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'Language' and Intelligence in Monkeys and Apes

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Science, , Gillespie-Lynch, K. The role of dialogue in the ontogeny and phylogeny of early symbol combinations: A cross-species comparison of bonobo, chimpanzee, and human learners. First Language, 31 4 , Greenfield, P. Grammatical combination in Pan paniscus: Processes of learning and invention in the evolution and development of language. Gibson Eds. Imitation, grammatical development, and the invention of protogrammar by an ape.

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Krasnegor, D. Rumbaugh, R. Studdert-Kennedy Eds. Hillsdale, NJ: Lawrence Erlbaum. Hauser, M. The Language Faculty: What is it, who has it, and how did it evolve? The mystery of language evolution. Frontiers in Psychology, 5, Lyn, H. Semiotic combinations in Pan: A comparison of communication in a chimpanzee and two bonobos. Food retrieval was filmed by the camera operator, who was in full view of the experimenter and was unaware where the object was hidden.

If the food was found, it was offered to the chimpanzee. A response started immediately after the pointing gesture of the experimenter was made and ended when the experimenter made another pointing gesture, started walking or searched through the groundcover with the stick.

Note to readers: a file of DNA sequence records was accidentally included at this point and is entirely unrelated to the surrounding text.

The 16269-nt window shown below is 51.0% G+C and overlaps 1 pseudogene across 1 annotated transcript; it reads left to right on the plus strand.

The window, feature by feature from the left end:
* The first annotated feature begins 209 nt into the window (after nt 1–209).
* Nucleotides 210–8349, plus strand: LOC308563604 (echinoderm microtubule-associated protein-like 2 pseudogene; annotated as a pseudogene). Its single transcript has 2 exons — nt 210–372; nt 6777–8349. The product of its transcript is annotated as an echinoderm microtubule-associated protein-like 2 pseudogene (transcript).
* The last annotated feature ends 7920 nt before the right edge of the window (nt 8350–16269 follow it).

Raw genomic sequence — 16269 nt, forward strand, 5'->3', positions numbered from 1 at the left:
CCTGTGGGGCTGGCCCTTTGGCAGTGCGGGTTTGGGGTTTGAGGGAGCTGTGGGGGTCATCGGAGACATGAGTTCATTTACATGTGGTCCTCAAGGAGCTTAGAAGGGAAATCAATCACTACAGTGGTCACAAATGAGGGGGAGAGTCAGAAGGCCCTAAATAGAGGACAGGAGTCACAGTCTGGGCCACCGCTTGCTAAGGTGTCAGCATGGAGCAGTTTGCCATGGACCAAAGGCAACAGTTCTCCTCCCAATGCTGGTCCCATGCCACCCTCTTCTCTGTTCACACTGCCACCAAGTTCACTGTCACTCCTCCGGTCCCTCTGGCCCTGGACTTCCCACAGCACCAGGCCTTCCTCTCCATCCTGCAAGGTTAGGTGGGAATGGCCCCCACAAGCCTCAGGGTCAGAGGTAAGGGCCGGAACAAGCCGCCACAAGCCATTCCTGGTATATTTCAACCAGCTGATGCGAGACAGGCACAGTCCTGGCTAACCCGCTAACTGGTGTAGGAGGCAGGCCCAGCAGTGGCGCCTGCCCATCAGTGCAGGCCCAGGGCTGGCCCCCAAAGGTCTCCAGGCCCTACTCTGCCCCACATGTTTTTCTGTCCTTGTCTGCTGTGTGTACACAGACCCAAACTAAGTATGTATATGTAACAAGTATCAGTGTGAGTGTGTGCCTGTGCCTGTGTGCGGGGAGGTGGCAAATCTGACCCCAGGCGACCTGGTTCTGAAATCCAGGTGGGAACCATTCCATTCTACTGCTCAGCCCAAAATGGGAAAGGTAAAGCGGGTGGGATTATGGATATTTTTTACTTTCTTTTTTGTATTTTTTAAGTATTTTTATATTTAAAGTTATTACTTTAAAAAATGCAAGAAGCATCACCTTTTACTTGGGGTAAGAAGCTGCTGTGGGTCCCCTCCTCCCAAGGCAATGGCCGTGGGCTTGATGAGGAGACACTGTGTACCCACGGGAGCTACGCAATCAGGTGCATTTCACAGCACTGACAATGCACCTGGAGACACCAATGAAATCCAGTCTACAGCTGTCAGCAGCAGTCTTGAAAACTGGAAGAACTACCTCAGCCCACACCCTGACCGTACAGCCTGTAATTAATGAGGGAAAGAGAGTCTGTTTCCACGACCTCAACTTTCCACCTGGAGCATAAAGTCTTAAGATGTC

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  6. Indicative gestures made by the chimpanzees that were coded included any movement that appeared to be aimed at a specific distal target or a lexigram keyboard, using both an extended index finger and open hand. The morphology of indicative gestures towards the hidden object was described in terms of the arm, forearm and finger positions and classified as follows: indicate up arm, forearm and finger directed vertically up or indicate down arm, forearm and finger directed horizontally or down.

    Additionally, the direction of gesturing was recorded using the following categories: object pointing in the direction of the object , other direction. Non-indicative gestures coded included armshake, defined as any shaking or swinging of one or both hands or arms repeatedly; bobbing subject bobs and weaves with head or whole body in bowing position upwards or forwards and rocking subject stands or sits and rocks its body from side to side or from forwards to backwards.

    Two additional behavioural responses recorded were scratching and vocalizations for full descriptions of categories coded see Table 2. The trial started when Experimenter 2 arrived outdoors and began to interact with the chimpanzee as opposed to when they interacted indoors , and the end of the trial was the moment the food item was found, removed from its location and given to the chimpanzee.

    All potential pointing gestures made by the experimenter while walking were excluded because they were not responded to by the chimpanzees and it was not always possible to reliably determine the accuracy of these pointing gestures relative to the food location. Each time the experimenter made a pointing gesture, the following three pieces of information were recorded. This was scored as correct, too far or too close, by assessing whether hidden object fell inside, outside or on the circle visually drawn by the end of line extended from the end of the stick held by the experimenter.